Published in 1960, John Wyndham’s Trouble with Lichen tells the story of Diana Brackley, a revolutionary, a feminist, and a scientist.Diana is considered odd because although she is attractive, she does not want to marry. Instead, she is dedicated to her career in the lab, and it is there that she makes her amazing discovery: a type of lichen that slows the aging process. Diana decides to use the lichen to empower women, and she sets up a beauty clinic that caters to rich and influential women (more often, unfortunately, women who are married to rich and influential men). Her goal is to create a class of powerful women who will shield her project and her dreams against the public when it learns... Read More: http://www.fantasyliterature.com/revi...

  • Jessica
    2019-04-11 09:41

    This was AMAZING! I love John Wyndham, but my problem with him was that his books always came across as sexist and racist. Though this book is still massively problematic in Wyndham's understanding of feminism, it's at least an understanding and frankly it's a pretty good one! He seems to have a good understanding of the binary between the public and domestic spheres and how that works in gender, and frankly, it was just well-written and exciting! My new dream is to find a lichen that starts a feminist revolution. This book is beautiful.

  • Havva
    2019-04-17 10:22

    Read this 13 years ago, only fiished it due to lack of alternative reading material. Disliked it enough that it stuck in my memory, although details are fuzzy. Didn't realize it was the same author as 'Day of the Triffids'.

  • Ellie Reynard
    2019-04-03 10:43

    This book is unusual and intriguing. Much more essay-esque than the rest of Wyndham's stuff, and perhaps that's contributed to it's comparable lack of popularity. On the other hand, this is an unusually feminist concept and execution from a white male in the 50s. Especially one who, as far as my limited research has found, wasn't particularly know for his feminist leanings.Could this have effected the book's readership? Possibly. And for feminism it's a highly questionable form of it. Though the movement has evolved a lot since the 50s, I can't see the majority of yester year's housewives reacting at all well to their depiction within the novel. But, as usual, Wyndham lays a very interesting suggestion at our feet. Is the suppression of women effected by our lifespan as well as (but not at all equally to) the patriachy? Without the pressure of achieving a husband and respectable family within our short years, would women feel freer to achieve more? Would we be expected to?However you react to his depiction I really do think The Trouble With Lichen makes an intriguing read. Agree, disagree - just don't leave it on the shelf. You can always toss it in the flames later. Unless you have a kindle.Don't burn your kindle.

  • Ape
    2019-04-13 09:23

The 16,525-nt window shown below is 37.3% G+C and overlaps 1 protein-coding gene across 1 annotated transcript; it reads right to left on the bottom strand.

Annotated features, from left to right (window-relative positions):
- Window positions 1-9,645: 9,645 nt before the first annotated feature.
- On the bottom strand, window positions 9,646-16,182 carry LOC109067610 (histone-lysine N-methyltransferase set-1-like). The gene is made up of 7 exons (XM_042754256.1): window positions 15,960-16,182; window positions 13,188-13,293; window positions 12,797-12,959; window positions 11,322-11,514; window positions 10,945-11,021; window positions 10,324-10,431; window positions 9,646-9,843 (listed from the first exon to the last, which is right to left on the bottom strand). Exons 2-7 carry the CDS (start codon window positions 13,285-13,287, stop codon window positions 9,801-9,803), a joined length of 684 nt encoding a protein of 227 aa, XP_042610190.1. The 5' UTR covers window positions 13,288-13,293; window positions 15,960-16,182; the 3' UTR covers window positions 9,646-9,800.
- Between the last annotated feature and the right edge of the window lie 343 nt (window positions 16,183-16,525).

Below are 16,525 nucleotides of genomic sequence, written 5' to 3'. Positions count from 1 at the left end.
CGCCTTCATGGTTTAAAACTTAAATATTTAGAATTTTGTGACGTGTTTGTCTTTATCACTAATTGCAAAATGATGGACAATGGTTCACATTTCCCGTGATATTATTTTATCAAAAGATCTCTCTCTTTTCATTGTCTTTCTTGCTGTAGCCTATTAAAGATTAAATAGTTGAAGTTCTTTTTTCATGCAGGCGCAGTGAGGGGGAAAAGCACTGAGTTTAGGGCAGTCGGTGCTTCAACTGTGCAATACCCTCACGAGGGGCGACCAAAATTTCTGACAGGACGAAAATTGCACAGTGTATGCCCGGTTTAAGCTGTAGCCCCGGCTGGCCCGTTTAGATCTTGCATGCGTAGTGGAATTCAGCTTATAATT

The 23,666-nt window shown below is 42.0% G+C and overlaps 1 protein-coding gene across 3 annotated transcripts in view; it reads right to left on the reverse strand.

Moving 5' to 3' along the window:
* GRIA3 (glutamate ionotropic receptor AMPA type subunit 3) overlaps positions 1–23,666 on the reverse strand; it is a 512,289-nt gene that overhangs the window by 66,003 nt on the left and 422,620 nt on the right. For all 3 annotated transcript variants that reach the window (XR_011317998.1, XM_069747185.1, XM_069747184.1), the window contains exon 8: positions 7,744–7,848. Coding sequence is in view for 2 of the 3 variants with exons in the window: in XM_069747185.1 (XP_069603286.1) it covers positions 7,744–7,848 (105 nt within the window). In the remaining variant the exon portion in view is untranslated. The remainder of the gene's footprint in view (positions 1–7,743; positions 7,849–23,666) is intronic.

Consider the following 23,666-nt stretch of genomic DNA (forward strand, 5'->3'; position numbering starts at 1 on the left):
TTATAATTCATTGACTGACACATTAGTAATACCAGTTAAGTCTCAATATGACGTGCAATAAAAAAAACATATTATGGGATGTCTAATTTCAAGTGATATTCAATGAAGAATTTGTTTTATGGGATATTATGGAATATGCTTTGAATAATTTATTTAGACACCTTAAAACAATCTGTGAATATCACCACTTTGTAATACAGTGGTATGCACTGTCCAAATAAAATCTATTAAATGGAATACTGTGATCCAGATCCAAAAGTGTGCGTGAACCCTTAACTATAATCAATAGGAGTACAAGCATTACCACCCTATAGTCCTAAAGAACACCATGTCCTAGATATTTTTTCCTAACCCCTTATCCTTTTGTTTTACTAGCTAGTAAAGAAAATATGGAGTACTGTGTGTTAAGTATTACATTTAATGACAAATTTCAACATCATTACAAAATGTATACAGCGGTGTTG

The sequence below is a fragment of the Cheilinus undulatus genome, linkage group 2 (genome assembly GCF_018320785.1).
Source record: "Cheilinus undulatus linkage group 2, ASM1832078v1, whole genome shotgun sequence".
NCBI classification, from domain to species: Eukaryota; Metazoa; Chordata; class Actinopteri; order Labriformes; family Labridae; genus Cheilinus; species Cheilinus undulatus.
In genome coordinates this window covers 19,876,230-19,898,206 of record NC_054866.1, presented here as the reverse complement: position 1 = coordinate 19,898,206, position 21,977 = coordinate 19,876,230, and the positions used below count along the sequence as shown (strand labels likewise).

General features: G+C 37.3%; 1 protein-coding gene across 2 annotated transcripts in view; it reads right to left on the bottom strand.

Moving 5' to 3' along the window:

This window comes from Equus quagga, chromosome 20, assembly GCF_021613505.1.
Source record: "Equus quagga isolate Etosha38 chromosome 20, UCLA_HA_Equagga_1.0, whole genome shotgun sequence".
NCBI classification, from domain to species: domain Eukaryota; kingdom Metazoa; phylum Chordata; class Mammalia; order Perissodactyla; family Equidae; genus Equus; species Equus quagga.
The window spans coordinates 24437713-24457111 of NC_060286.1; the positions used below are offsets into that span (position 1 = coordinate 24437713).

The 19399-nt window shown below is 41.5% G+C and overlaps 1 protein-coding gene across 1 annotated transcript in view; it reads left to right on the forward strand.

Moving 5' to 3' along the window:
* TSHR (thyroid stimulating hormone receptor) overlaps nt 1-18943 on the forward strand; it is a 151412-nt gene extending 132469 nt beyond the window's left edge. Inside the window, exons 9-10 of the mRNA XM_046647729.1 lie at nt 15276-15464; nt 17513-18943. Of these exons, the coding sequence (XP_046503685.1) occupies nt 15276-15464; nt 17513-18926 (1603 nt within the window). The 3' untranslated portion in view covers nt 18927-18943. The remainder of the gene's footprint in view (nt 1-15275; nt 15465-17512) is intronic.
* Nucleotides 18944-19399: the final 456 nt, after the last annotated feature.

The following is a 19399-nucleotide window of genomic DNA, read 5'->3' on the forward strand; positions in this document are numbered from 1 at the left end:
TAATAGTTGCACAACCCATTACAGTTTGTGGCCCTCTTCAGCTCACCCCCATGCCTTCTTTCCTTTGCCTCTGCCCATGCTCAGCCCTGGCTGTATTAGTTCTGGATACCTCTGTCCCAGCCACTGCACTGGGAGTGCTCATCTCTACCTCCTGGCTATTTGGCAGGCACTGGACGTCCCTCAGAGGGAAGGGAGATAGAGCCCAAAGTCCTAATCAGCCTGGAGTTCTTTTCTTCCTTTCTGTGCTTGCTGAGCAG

Curious little tale from Mr Wyndham. Published in 1960, and sadly some of the social issues that come up in this book are still as relevant, if not more, 55 years on. I wouldn't say this is his best novel, in fact it felt very slow and meandering to start, and in someways is slow moving, told through people having conversations. And yet when it does get going, it is engaging.This is the story of some Chinese lichen, that has the bizarre property of really slowing down the ageing process. To the point where it can be used for people to be able to live several hundred years. Young graduate Diana Brackley goes to work for Darr House. This is the bio-chemistry company set up by Francis Saxover. Whilst studying various lichens shipped in, Diana accidentally comes across the amazing properties of this plant-fungi. They independently research it and come to the same discoveries; Francis being a man and older is very cautious and doesn't tell anyone, aware of the global implications. Diana, young and female, continues onwards, seeing it as giving humanity the change to grow wise and change the world for the better. She leaves Darr House and sets up an exclusive beauty company, Nefertiti. Fourteen years later (I said this wasn't fast paced!), the truth starts to come out, and it causes uproar throughout the country. Women want to be young for ever. Then their husbands think it wouldn't be so bad either. Trade unions are dead set against it, fearing the lowly paid will be doing crappy jobs for three times as long, to keep the rich in the life of luxary for tripple time. There's panic on about world food shortages and over population; about the fact that the young won't be able to get jobs because the old will have to work longer (goodness, not heard that one before! =) ) and the morticians are worried that business is going to dry up.Diana is marked out as an oddball from the word go, making people uncomfortable. She is pretty with a sense of style. She is intelligent. But she's not interested in getting married and having children. Oh my god! And you might like to think this isn't a problem today in 2015 - certainly not to the same extent that attitudes would have been in the 1960s, but I think there's definately still an attitude with us today that all women must want a child! But Diana thinks women can achieve more than just being wives, just accepting things the way they are, and "diddling" through time without really thinking or wanting to change anything. She thinks in that extending women's youth, it gives them space to grow (the panic for marriage and children is put off if they wish), think and consider that society should be fairer, things can be arranged differently. And in some ways, although we've moved on since the 1960s, some of these issues still ring true. Here's Diana's thoughts:"My great-aunt fought and went to prison several times, for women's rights; and what did she achieve? A change of technique from coercion to diddle, and a generation of granddaughters who don't even know they're being diddled - and probably wouldn't care more if they did. Our deadliest susceptibility is conformity, and our deadliest virtue is putting up with things as they are. So watch for the diddles, darling. You can't be too careful about them in a world where the symbol of the joy of living can be a baked bean." (p45)